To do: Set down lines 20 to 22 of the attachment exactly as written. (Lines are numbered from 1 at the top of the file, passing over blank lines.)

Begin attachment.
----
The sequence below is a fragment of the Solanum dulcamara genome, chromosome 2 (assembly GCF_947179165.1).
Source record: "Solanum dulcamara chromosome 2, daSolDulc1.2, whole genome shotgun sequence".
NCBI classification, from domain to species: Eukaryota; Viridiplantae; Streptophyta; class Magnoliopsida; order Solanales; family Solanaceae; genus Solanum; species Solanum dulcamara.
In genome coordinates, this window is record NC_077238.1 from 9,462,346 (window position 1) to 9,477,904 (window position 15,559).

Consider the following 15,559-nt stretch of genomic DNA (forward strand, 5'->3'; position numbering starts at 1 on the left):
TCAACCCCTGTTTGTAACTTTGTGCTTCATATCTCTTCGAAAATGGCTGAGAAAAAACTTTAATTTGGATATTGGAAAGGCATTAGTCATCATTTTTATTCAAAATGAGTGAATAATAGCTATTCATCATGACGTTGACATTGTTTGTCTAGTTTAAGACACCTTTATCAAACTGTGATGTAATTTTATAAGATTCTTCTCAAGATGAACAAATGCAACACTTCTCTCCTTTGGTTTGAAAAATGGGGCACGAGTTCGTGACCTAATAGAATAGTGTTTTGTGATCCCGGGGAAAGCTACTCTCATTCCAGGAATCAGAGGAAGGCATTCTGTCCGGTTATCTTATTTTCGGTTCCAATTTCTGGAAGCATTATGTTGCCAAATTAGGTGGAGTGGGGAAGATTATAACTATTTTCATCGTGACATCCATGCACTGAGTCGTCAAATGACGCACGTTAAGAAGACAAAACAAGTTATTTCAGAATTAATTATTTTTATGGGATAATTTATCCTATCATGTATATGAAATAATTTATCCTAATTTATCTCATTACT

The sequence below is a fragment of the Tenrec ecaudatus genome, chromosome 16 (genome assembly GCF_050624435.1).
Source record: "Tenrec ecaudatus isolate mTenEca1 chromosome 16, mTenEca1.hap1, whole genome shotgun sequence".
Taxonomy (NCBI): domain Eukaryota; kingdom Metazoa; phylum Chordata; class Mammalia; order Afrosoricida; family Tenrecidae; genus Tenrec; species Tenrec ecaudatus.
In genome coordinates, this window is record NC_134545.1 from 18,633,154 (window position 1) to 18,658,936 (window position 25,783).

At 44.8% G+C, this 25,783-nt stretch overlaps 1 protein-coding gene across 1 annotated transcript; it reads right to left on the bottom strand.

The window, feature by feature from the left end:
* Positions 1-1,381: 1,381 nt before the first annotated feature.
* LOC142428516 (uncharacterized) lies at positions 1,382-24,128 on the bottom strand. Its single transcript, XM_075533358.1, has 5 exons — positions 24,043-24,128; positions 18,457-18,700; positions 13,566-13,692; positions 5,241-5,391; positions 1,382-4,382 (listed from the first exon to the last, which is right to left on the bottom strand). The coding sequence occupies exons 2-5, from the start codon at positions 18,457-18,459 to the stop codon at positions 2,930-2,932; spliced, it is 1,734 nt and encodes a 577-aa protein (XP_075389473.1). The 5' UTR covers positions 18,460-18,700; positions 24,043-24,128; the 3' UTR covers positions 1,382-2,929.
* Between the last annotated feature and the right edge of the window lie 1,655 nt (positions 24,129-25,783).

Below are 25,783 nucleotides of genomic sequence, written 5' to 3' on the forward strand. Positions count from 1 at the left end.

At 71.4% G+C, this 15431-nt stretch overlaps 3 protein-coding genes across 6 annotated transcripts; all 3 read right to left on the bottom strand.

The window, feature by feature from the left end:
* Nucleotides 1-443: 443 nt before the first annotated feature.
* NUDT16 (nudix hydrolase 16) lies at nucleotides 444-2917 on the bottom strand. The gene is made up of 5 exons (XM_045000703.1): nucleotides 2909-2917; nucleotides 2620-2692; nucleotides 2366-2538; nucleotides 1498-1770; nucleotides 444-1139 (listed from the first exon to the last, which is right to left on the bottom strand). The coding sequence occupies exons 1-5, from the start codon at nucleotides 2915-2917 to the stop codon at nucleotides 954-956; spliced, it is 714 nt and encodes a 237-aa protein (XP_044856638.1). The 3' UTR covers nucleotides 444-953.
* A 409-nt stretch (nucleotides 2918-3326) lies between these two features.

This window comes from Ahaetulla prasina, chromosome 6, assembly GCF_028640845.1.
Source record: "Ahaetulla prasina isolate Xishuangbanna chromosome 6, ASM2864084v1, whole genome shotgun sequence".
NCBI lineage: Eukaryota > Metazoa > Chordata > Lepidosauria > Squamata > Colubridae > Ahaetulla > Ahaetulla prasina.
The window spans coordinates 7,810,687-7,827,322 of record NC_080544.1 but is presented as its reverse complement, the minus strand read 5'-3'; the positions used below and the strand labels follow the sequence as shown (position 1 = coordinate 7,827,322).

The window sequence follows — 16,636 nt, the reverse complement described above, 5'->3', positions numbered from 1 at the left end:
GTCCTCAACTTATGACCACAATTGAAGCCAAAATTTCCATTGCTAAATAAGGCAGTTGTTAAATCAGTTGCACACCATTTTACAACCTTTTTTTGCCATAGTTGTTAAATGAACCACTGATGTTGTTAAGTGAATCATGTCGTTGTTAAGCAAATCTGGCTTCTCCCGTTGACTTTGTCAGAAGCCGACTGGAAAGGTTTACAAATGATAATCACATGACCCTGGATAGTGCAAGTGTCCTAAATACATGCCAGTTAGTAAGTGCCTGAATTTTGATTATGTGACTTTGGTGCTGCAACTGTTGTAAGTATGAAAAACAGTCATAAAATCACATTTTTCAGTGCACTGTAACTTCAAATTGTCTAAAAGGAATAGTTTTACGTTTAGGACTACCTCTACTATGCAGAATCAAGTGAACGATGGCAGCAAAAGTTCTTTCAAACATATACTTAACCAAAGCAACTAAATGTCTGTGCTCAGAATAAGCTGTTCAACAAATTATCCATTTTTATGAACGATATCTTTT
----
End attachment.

* NUDT16 (nudix hydrolase 16) lies at nucleotides 444-2917 on the bottom strand. The gene is made up of 5 exons (XM_045000703.1): nucleotides 2909-2917; nucleotides 2620-2692; nucleotides 2366-2538; nucleotides 1498-1770; nucleotides 444-1139 (listed from the first exon to the last, which is right to left on the bottom strand). The coding sequence occupies exons 1-5, from the start codon at nucleotides 2915-2917 to the stop codon at nucleotides 954-956; spliced, it is 714 nt and encodes a 237-aa protein (XP_044856638.1). The 3' UTR covers nucleotides 444-953.
* A 409-nt stretch (nucleotides 2918-3326) lies between these two features.

This window comes from Ahaetulla prasina, chromosome 6, assembly GCF_028640845.1.